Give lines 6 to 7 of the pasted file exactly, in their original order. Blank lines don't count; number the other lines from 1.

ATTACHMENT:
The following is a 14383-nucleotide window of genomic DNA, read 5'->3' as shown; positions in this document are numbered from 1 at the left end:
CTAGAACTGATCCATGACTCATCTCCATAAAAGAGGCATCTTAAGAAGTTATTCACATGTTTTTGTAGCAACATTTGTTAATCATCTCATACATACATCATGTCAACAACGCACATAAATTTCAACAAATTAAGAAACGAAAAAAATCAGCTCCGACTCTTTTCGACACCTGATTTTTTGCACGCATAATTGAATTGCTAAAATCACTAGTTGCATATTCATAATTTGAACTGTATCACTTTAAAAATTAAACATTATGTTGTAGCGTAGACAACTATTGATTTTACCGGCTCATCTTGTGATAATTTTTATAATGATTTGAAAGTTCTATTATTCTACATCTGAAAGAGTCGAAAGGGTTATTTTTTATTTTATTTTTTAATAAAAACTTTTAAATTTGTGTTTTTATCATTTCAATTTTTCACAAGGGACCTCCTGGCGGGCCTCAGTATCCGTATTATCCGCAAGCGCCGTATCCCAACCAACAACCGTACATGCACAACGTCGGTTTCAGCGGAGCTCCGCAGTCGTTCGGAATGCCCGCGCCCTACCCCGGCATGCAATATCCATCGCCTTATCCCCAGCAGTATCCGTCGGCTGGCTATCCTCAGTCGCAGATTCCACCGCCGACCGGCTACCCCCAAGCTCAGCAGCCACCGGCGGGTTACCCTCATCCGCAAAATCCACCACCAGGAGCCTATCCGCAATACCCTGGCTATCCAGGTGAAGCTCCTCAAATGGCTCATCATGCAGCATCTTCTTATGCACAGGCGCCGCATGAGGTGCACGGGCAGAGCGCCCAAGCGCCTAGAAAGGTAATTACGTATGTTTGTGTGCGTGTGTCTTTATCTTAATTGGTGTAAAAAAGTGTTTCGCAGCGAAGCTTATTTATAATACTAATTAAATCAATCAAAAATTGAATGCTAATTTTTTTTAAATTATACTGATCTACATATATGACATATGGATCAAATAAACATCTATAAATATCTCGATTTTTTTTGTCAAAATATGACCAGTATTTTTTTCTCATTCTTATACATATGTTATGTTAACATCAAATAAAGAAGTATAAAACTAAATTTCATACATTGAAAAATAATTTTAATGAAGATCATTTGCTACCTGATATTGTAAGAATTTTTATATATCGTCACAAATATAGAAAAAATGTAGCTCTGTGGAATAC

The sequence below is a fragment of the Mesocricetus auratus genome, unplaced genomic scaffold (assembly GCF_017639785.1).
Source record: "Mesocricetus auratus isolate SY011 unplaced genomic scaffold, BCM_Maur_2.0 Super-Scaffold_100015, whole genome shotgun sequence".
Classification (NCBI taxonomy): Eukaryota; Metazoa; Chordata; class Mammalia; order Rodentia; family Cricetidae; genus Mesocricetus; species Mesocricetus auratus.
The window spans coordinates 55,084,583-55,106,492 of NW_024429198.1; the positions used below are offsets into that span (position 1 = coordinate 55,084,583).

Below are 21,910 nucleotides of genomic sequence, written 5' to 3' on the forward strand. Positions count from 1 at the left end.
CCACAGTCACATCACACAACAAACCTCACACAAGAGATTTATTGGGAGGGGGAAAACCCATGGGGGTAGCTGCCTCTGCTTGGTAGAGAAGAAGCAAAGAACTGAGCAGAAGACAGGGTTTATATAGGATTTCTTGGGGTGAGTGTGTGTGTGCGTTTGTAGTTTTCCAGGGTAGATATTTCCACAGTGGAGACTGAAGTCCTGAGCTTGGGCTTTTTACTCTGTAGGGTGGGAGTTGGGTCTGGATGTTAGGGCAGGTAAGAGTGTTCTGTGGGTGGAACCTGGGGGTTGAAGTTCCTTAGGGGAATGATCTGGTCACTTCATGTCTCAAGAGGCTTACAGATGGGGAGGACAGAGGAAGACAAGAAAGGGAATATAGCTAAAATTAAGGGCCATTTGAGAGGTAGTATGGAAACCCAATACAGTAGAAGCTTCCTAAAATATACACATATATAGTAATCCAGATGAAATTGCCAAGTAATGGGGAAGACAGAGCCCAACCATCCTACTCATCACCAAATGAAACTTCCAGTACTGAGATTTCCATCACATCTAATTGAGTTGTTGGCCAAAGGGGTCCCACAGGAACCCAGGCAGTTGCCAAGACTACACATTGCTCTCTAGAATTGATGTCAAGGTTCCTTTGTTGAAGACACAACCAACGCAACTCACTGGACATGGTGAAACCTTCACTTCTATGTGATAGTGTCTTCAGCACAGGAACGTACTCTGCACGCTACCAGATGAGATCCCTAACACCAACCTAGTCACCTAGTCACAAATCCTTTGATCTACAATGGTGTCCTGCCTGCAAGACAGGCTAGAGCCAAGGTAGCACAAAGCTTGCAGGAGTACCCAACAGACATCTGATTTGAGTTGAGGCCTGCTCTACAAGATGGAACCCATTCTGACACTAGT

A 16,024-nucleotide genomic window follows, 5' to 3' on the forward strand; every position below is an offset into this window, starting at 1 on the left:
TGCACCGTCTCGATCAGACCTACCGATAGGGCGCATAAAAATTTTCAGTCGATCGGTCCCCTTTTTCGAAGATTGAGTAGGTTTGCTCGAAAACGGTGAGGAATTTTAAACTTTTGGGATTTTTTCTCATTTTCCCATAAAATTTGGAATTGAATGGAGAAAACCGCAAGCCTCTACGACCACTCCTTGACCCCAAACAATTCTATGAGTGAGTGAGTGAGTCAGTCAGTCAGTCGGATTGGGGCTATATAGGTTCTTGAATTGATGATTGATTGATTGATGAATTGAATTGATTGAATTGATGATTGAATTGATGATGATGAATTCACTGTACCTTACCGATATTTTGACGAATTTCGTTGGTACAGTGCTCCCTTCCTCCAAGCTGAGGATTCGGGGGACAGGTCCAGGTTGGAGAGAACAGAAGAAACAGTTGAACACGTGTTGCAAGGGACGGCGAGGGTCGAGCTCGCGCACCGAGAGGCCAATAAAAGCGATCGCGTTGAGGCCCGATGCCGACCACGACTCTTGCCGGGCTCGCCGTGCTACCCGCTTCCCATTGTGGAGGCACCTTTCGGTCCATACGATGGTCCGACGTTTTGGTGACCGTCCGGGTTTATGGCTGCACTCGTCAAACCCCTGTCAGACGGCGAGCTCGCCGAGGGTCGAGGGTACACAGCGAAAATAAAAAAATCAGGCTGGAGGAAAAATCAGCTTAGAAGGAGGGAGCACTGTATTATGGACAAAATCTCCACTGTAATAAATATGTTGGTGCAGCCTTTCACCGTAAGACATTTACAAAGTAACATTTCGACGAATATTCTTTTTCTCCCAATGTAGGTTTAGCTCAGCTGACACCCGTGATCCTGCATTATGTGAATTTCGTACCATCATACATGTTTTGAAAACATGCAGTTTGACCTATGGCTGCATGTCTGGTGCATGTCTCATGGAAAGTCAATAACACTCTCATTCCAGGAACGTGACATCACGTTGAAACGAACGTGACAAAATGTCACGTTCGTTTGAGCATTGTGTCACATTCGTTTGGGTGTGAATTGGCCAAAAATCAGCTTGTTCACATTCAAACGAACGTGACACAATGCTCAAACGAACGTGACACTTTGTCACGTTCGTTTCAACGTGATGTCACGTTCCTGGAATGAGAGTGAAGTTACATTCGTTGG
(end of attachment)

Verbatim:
The window spans coordinates 55,084,583-55,106,492 of NW_024429198.1; the positions used below are offsets into that span (position 1 = coordinate 55,084,583).

Below are 21,910 nucleotides of genomic sequence, written 5' to 3' on the forward strand. Positions count from 1 at the left end.